A Consistent Point of Contact
This is already a requirement as mandated by federal regulators. Lenders must arrange a single point of contact, at least on the servicing end of the business, to ease things out a bit for the borrower. This allows the borrower to connect with a single individual during the mortgage lifecycle for help or support. It offers a secure method for establishing contact between the borrower and the lender, an easily accomplishable feat with a technology-based portal.
- The borrower appreciates when the lender integrates different information systems, granting them access to a range of mortgage service activities with a single log-on.
- Offering the same look and feel across departments helps lenders in their efforts of upselling and cross-selling.
- Offering borrowers a consistent process for managing the different types of documents increases customer satisfaction.
Gather Borrower Data to Tailor Experiences
A well-designed survey of borrowers in a portfolio usually provides crucial information about their experience. Such a survey must be planned and structured meticulously to collect data on specific touchpoints in the mortgage servicing process. Besides external data, the existing internal data from CRM, chats, emails, and other sources must be analyzed to gauge how representatives interact with borrowers. The next step is to leverage technology, such as data analytics, to discover crucial patterns in the current borrower journey and identify ways to improve those.
- Gathering data from outside of the lending organization contributes to a more complete and detailed picture of the borrower experience.
- Data analytics can be applied to discover the intricacies of different borrower experiences, such as loss mitigation processes and monthly payments.
- Customer journey maps developed using analytics identify the different phases, touchpoints, and desired outcomes of each mortgage process.
Outsource Mortgage Processes to a Competent BPO
Outsourcing has always been a lifeline for the mortgage sector, and in disastrous times like these, the importance of mortgage BPOs is further underscored. Improving borrower experience requires meticulous effort and considerable resources, things that are difficult to manage for lenders, more so when the majority of the staff is working remotely with reduced productivity. Mortgage BPOs assist their clients in managing surges in loan requests, reducing cost per loan, and building and maintaining a loyal customer base. They help lenders to efficiently manage high-volume and tedious tasks in loan processing, underwriting, accounting, post-closing, title ordering, and others.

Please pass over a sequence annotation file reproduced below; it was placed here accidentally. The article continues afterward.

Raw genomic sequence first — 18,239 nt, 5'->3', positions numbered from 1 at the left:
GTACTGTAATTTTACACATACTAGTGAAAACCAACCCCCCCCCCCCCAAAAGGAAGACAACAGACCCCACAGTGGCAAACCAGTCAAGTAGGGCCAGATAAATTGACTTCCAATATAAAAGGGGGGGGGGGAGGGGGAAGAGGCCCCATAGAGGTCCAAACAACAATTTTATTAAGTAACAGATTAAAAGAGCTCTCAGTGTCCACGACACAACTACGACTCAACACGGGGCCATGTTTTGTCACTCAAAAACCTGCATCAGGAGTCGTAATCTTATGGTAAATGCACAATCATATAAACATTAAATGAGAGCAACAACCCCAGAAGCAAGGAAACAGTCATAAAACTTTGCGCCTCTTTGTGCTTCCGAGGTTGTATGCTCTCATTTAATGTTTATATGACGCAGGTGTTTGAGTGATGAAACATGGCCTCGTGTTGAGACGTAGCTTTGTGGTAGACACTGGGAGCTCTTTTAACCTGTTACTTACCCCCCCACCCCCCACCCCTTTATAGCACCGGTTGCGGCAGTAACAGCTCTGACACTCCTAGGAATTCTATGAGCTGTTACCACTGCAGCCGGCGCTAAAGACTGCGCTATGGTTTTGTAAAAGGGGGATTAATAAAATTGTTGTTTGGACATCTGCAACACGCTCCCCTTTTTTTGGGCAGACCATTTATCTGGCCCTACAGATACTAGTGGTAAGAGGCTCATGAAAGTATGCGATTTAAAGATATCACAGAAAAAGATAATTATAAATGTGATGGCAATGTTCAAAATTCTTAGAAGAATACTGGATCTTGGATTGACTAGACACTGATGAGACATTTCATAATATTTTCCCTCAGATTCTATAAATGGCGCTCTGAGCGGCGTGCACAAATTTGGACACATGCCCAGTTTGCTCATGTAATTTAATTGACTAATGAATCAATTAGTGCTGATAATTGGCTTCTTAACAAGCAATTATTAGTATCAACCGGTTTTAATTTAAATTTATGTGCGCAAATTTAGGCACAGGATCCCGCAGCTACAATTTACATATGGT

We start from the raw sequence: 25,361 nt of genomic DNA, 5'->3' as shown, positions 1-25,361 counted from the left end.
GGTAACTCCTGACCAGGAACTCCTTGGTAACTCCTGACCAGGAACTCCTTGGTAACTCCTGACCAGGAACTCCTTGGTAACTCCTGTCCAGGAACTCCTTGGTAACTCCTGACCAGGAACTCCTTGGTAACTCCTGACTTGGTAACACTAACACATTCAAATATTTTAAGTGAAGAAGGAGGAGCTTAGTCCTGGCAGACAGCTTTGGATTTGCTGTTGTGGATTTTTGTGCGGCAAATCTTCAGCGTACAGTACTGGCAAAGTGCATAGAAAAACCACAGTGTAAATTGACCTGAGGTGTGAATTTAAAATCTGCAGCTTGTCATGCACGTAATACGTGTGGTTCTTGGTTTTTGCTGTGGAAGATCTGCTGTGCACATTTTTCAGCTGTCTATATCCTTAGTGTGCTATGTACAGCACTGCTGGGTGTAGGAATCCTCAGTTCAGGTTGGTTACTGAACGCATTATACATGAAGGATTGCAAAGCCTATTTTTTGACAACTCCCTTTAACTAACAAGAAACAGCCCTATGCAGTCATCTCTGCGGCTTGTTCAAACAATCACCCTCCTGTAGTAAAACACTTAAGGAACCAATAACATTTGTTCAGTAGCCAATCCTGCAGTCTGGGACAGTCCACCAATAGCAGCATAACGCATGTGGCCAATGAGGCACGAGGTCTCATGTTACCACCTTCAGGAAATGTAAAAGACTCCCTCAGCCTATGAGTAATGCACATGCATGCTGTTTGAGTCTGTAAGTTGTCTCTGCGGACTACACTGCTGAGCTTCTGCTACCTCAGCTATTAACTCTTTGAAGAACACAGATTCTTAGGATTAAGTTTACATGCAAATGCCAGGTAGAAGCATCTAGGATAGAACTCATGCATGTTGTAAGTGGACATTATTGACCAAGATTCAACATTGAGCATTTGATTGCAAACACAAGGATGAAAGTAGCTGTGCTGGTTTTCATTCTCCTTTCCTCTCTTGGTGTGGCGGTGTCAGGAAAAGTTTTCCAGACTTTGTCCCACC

- Outsourcing mortgage back-office tasks enables the client to focus on improving their relationship with customers.
- While the customer engages with the lender, the outsourcing partner leverages digital technology to streamline workflows, accelerate loan processing, cut down on errors, and boost productivity.
- The external partner expedites the decision-making process and helps the lender deliver high accuracy, improved efficiency, and reduced turnaround time, to win customer approval.
As the Covid-19 pandemic draws to an end, the mortgage industry can see new and exciting opportunities heading its way. Enhancing the experience of the borrower throughout the mortgage lifecycle is a crucial part of preparing for the post-pandemic era. Adhering to the points touched upon above would give lenders the desired edge in the market to lead the competition in the foreseeable future.
Who We Are and What Makes Us an Expert?
Expert Mortgage Assistance (EMA) is a leading provider of mortgage support services in the U.S. Over the last decade, we have served global mortgage businesses with end-to-end customer support activities, helping them to deliver superior quality services and maximize their bottom line. We understand the mortgage workflows inside-out, and our industry professionals, equipped with the latest digital tools, make us a reliable partner for mortgage back-office tasks for global players.